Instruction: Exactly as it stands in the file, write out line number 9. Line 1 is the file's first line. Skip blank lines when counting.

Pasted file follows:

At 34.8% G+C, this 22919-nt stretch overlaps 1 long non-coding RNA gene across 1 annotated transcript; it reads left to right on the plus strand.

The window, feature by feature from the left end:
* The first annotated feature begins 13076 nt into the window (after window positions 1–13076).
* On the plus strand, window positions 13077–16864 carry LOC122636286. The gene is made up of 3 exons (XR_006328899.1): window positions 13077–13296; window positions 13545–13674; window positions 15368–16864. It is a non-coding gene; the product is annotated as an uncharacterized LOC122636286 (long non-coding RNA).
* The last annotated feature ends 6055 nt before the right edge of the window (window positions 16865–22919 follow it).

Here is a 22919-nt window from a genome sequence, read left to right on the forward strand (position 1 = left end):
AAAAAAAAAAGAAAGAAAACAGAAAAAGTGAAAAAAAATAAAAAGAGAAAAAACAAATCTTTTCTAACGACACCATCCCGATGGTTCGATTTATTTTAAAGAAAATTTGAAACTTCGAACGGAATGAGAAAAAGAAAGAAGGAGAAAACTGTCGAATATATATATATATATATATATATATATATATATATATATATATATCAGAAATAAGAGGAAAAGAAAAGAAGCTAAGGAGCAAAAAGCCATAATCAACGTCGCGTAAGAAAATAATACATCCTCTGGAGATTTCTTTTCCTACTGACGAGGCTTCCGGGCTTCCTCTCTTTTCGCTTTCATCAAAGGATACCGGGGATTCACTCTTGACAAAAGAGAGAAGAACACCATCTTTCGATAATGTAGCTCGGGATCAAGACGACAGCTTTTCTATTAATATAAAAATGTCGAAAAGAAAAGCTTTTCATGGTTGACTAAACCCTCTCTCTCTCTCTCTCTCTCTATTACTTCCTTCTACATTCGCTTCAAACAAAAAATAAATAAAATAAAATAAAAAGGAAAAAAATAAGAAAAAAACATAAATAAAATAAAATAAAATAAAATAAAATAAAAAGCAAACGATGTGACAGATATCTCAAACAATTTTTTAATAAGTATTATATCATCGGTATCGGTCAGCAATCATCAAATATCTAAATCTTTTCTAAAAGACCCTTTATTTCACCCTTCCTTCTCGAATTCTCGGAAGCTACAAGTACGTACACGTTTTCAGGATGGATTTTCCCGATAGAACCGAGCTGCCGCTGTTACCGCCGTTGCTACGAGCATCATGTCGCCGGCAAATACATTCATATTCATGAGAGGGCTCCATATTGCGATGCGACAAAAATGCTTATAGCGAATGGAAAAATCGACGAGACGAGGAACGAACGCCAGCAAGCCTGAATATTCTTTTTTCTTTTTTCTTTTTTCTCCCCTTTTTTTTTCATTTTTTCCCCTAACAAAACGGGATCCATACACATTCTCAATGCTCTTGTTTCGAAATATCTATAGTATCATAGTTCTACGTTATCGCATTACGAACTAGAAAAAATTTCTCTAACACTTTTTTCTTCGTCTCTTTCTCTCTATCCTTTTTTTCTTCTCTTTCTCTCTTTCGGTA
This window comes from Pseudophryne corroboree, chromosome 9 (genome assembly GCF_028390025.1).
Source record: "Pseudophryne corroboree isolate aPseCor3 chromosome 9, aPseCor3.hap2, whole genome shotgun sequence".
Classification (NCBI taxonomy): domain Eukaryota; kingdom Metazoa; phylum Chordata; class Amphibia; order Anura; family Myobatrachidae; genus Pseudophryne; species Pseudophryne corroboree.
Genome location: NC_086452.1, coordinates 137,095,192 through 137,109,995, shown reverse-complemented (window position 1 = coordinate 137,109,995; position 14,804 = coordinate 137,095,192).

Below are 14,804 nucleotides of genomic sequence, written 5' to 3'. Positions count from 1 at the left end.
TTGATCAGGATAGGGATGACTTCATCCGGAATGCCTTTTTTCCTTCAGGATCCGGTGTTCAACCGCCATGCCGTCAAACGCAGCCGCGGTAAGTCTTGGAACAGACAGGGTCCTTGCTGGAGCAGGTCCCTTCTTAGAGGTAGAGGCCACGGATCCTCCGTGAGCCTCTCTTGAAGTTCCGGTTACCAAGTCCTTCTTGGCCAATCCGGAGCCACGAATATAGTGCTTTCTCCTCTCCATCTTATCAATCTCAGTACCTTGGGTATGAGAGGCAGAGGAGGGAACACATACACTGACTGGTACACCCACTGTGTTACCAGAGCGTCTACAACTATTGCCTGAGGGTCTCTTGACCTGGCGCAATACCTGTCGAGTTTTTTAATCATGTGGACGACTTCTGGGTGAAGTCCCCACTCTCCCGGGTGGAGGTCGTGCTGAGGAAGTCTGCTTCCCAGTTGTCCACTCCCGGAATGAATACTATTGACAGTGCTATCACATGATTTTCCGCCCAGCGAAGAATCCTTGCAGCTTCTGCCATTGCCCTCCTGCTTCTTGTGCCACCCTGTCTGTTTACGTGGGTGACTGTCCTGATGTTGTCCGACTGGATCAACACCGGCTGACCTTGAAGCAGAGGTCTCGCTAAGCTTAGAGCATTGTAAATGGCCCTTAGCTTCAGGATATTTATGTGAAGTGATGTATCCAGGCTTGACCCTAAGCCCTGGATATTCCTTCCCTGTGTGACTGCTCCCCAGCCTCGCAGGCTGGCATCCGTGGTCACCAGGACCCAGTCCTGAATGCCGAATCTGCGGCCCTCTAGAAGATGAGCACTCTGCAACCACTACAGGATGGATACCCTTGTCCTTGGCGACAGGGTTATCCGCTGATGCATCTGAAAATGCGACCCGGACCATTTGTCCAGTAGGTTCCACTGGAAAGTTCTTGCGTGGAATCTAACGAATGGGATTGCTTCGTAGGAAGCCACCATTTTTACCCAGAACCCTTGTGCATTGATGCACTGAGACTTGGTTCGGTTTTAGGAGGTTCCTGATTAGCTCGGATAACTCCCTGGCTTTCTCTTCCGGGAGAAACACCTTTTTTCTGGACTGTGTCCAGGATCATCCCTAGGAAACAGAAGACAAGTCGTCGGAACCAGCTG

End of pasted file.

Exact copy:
Source record: "Pseudophryne corroboree isolate aPseCor3 chromosome 9, aPseCor3.hap2, whole genome shotgun sequence".